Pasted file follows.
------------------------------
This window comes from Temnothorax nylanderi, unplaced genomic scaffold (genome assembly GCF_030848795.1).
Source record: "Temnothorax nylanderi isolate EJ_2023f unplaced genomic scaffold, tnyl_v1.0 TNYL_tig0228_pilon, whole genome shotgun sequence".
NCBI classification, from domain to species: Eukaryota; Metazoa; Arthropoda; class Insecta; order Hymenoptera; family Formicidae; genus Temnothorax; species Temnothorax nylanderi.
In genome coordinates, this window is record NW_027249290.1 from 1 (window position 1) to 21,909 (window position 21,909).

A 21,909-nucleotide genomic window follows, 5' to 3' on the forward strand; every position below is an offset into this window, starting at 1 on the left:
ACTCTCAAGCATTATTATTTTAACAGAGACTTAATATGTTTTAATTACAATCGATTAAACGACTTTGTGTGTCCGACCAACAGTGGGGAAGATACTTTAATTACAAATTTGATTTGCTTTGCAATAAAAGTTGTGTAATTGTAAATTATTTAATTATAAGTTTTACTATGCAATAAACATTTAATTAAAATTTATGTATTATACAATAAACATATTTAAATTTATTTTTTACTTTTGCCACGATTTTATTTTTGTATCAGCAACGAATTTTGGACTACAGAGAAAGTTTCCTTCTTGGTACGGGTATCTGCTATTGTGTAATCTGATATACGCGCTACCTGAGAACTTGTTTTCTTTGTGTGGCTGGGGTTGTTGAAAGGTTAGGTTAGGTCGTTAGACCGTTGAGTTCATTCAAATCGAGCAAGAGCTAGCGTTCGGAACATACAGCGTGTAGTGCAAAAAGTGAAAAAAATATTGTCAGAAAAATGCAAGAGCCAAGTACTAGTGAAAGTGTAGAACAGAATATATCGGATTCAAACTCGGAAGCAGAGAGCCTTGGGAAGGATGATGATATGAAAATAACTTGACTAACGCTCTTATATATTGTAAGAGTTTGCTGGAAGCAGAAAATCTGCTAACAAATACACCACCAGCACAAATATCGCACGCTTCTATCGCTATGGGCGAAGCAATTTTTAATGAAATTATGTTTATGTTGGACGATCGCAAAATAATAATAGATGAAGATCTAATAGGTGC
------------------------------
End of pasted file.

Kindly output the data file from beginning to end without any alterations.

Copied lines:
This window comes from Temnothorax nylanderi, unplaced genomic scaffold (genome assembly GCF_030848795.1).
Source record: "Temnothorax nylanderi isolate EJ_2023f unplaced genomic scaffold, tnyl_v1.0 TNYL_tig0228_pilon, whole genome shotgun sequence".
NCBI classification, from domain to species: Eukaryota; Metazoa; Arthropoda; class Insecta; order Hymenoptera; family Formicidae; genus Temnothorax; species Temnothorax nylanderi.
In genome coordinates, this window is record NW_027249290.1 from 1 (window position 1) to 21,909 (window position 21,909).

A 21,909-nucleotide genomic window follows, 5' to 3' on the forward strand; every position below is an offset into this window, starting at 1 on the left:
ACTCTCAAGCATTATTATTTTAACAGAGACTTAATATGTTTTAATTACAATCGATTAAACGACTTTGTGTGTCCGACCAACAGTGGGGAAGATACTTTAATTACAAATTTGATTTGCTTTGCAATAAAAGTTGTGTAATTGTAAATTATTTAATTATAAGTTTTACTATGCAATAAACATTTAATTAAAATTTATGTATTATACAATAAACATATTTAAATTTATTTTTTACTTTTGCCACGATTTTATTTTTGTATCAGCAACGAATTTTGGACTACAGAGAAAGTTTCCTTCTTGGTACGGGTATCTGCTATTGTGTAATCTGATATACGCGCTACCTGAGAACTTGTTTTCTTTGTGTGGCTGGGGTTGTTGAAAGGTTAGGTTAGGTCGTTAGACCGTTGAGTTCATTCAAATCGAGCAAGAGCTAGCGTTCGGAACATACAGCGTGTAGTGCAAAAAGTGAAAAAAATATTGTCAGAAAAATGCAAGAGCCAAGTACTAGTGAAAGTGTAGAACAGAATATATCGGATTCAAACTCGGAAGCAGAGAGCCTTGGGAAGGATGATGATATGAAAATAACTTGACTAACGCTCTTATATATTGTAAGAGTTTGCTGGAAGCAGAAAATCTGCTAACAAATACACCACCAGCACAAATATCGCACGCTTCTATCGCTATGGGCGAAGCAATTTTTAATGAAATTATGTTTATGTTGGACGATCGCAAAATAATAATAGATGAAGATCTAATAGGTGC